Market-driven regulations and deforestation

Researchers report that voluntary, market-driven agreements between corporations and environmental nongovernmental organizations (NGOs) can help reduce deforestation. Eco-certification systems and voluntary conservation agreements are considered powerful tools to slow deforestation, but opportunities to evaluate the relative success of different regimes have been scant. Robert Heilmayr and Eric Lambin compared the conservation outcomes from three forest conservation programs intended to halt deforestation in Chile. The policies included a largely industry-developed certification program, an NGO-instigated deforestation moratorium, and a certification program involving cooperation between industry and NGOs. The authors report that, on average, the Chilean nonstate conservation programs reduced deforestation by 2-23%. Policies that involved substantial collaboration between industry and NGOs were more effective at slowing deforestation than confrontational strategies designed by either industry or NGOs alone. The results also suggest that private, market-driven conservation programs can lower deforestation rates in areas of high deforestation, in contrast to many government conservation policies, which often target regions with low deforestation. Quantifying environmental outcomes from multiple nonstate, market-driven conservation programs may help stakeholders reduce environmental degradation driven by growing global trade in agricultural products, timber, and minerals, according to the authors. - See at PNAS.org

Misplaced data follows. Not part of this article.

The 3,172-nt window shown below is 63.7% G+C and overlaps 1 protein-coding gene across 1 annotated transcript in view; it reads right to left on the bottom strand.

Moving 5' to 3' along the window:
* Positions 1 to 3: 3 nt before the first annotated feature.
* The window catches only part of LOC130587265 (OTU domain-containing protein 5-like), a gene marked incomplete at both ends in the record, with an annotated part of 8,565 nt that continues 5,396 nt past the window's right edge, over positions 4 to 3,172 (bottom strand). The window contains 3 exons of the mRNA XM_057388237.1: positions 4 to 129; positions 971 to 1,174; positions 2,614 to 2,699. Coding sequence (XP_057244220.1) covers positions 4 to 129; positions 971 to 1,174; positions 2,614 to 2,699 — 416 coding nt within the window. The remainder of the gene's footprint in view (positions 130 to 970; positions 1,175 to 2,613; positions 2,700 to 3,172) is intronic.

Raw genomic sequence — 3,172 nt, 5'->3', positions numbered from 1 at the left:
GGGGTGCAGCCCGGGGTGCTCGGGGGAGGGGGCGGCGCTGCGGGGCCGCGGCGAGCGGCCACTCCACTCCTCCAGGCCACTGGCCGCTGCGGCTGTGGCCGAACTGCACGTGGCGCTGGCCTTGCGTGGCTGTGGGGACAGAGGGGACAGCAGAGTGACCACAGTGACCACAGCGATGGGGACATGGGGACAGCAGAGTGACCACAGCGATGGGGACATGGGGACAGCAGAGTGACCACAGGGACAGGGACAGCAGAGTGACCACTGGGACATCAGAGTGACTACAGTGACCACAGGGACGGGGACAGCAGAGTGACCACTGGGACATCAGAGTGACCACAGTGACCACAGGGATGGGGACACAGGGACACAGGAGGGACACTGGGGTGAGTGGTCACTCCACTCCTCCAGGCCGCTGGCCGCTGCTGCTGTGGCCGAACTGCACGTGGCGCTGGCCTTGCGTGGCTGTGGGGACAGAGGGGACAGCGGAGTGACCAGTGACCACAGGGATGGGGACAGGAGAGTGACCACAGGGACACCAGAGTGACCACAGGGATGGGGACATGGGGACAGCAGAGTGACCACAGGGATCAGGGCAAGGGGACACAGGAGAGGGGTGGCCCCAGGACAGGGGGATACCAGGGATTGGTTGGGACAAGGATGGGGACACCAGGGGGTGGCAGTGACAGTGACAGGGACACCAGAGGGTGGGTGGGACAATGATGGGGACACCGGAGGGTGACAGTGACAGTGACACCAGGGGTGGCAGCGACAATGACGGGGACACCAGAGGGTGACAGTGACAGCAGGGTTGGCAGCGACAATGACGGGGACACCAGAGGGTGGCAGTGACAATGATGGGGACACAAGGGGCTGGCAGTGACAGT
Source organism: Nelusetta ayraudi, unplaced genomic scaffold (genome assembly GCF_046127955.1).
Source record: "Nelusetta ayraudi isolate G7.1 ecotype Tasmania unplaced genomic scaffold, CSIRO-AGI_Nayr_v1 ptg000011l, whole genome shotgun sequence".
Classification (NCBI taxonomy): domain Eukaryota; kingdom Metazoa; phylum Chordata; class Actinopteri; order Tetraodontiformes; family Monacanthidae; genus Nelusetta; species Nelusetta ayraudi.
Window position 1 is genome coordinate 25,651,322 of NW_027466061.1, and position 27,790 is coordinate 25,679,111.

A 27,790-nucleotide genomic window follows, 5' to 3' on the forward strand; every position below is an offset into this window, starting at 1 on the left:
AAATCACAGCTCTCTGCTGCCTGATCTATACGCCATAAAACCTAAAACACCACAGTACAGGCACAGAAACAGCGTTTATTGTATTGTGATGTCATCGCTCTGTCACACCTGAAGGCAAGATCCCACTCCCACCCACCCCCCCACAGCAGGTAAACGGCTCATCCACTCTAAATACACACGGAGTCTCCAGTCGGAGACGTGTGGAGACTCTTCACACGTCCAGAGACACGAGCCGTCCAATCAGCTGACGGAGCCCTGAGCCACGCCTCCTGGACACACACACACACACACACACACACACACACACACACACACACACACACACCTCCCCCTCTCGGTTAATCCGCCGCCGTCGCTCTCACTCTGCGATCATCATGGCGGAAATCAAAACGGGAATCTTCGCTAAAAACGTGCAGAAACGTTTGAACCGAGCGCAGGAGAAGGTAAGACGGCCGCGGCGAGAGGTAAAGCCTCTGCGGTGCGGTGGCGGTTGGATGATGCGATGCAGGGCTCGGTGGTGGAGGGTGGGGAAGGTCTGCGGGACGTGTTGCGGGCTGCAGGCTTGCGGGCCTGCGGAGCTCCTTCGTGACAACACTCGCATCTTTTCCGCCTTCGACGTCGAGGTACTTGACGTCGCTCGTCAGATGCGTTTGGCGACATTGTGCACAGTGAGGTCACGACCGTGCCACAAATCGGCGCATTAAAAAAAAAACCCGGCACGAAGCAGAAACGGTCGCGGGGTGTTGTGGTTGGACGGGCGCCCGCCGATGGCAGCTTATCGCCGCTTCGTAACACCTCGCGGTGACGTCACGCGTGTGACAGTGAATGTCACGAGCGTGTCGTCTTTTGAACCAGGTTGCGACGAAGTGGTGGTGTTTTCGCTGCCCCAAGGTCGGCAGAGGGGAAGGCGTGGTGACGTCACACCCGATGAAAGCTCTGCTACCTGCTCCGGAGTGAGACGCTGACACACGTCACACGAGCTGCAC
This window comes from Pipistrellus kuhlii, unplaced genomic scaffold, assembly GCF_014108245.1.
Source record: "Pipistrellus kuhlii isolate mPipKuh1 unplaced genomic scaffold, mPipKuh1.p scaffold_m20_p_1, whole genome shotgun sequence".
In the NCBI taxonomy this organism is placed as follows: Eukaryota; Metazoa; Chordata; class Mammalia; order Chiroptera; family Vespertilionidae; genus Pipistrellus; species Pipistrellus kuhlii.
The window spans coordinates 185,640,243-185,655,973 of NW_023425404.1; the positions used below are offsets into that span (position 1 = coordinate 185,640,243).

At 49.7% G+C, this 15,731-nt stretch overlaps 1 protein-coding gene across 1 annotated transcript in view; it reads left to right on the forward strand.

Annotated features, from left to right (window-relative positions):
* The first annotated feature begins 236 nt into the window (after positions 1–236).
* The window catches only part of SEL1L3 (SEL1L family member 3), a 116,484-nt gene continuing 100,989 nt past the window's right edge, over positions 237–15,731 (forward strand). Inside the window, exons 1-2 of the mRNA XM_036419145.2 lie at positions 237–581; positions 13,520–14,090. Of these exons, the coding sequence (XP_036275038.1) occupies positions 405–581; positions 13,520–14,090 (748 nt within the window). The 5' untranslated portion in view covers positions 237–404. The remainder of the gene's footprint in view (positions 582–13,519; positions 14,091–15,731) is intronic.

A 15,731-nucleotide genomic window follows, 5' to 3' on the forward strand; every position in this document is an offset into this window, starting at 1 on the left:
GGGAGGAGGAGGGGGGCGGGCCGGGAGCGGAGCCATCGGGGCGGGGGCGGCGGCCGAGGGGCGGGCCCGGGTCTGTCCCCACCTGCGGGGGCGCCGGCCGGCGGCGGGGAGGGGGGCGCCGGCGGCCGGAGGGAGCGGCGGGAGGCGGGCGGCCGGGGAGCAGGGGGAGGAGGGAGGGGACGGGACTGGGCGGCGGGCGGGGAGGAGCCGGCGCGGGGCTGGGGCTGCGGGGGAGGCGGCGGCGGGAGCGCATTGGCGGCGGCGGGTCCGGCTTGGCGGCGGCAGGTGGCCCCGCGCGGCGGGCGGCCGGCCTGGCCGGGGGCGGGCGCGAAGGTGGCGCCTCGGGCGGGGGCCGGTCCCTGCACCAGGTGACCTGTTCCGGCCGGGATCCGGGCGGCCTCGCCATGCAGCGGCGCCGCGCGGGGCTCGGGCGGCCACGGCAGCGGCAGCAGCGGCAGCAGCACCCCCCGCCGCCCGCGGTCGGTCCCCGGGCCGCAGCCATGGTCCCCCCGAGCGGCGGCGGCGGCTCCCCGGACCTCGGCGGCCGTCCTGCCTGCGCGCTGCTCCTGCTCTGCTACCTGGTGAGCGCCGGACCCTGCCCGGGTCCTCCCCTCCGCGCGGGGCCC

Article #16-00394: “Impacts of nonstate, market-driven governance on Chilean forests,” by Robert Heilmayr and Eric F. Lambin.